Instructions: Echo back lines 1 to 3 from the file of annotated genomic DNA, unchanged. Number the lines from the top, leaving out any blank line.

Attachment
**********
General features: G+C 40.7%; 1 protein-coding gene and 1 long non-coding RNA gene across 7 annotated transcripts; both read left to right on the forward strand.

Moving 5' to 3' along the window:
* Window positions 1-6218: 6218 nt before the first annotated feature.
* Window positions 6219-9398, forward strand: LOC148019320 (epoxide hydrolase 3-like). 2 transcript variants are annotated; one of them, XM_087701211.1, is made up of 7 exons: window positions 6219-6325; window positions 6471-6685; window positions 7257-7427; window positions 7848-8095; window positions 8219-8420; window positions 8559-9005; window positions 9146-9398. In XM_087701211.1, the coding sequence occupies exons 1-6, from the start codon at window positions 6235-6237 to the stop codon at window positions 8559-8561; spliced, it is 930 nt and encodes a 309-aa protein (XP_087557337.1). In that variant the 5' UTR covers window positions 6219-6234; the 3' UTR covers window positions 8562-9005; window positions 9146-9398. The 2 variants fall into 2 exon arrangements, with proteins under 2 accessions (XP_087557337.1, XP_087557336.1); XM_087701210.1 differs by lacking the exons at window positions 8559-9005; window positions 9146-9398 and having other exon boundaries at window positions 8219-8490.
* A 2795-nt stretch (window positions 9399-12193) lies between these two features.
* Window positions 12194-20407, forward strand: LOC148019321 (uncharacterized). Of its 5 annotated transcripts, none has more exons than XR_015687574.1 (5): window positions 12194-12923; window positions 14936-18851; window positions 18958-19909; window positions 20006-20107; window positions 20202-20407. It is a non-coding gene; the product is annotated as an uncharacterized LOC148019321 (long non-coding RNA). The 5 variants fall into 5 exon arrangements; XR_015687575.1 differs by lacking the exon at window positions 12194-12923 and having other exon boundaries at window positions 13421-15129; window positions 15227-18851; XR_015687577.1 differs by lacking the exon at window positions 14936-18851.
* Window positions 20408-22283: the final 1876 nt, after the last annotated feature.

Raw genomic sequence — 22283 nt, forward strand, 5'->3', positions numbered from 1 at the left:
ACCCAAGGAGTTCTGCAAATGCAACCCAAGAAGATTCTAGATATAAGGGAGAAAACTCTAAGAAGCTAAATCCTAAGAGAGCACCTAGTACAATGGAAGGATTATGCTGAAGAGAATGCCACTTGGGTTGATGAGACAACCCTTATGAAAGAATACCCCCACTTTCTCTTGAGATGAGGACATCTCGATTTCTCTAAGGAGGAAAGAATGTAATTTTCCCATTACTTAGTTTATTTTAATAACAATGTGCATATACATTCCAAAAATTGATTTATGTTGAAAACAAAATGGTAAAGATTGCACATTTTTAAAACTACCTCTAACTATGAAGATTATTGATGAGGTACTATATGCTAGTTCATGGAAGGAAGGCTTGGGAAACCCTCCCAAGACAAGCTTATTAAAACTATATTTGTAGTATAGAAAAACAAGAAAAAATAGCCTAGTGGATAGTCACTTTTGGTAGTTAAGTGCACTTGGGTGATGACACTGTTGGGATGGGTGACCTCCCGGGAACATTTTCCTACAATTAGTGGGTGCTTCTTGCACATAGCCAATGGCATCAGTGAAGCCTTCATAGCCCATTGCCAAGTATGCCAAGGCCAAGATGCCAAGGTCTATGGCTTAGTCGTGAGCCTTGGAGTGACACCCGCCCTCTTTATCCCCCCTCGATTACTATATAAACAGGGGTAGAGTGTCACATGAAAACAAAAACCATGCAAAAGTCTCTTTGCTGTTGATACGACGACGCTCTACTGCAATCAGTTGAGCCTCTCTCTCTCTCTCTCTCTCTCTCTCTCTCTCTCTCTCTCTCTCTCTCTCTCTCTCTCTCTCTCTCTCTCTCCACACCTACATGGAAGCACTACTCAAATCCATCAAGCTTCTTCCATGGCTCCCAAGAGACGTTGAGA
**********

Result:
General features: G+C 40.7%; 1 protein-coding gene and 1 long non-coding RNA gene across 7 annotated transcripts; both read left to right on the forward strand.

Moving 5' to 3' along the window:
* Window positions 1-6218: 6218 nt before the first annotated feature.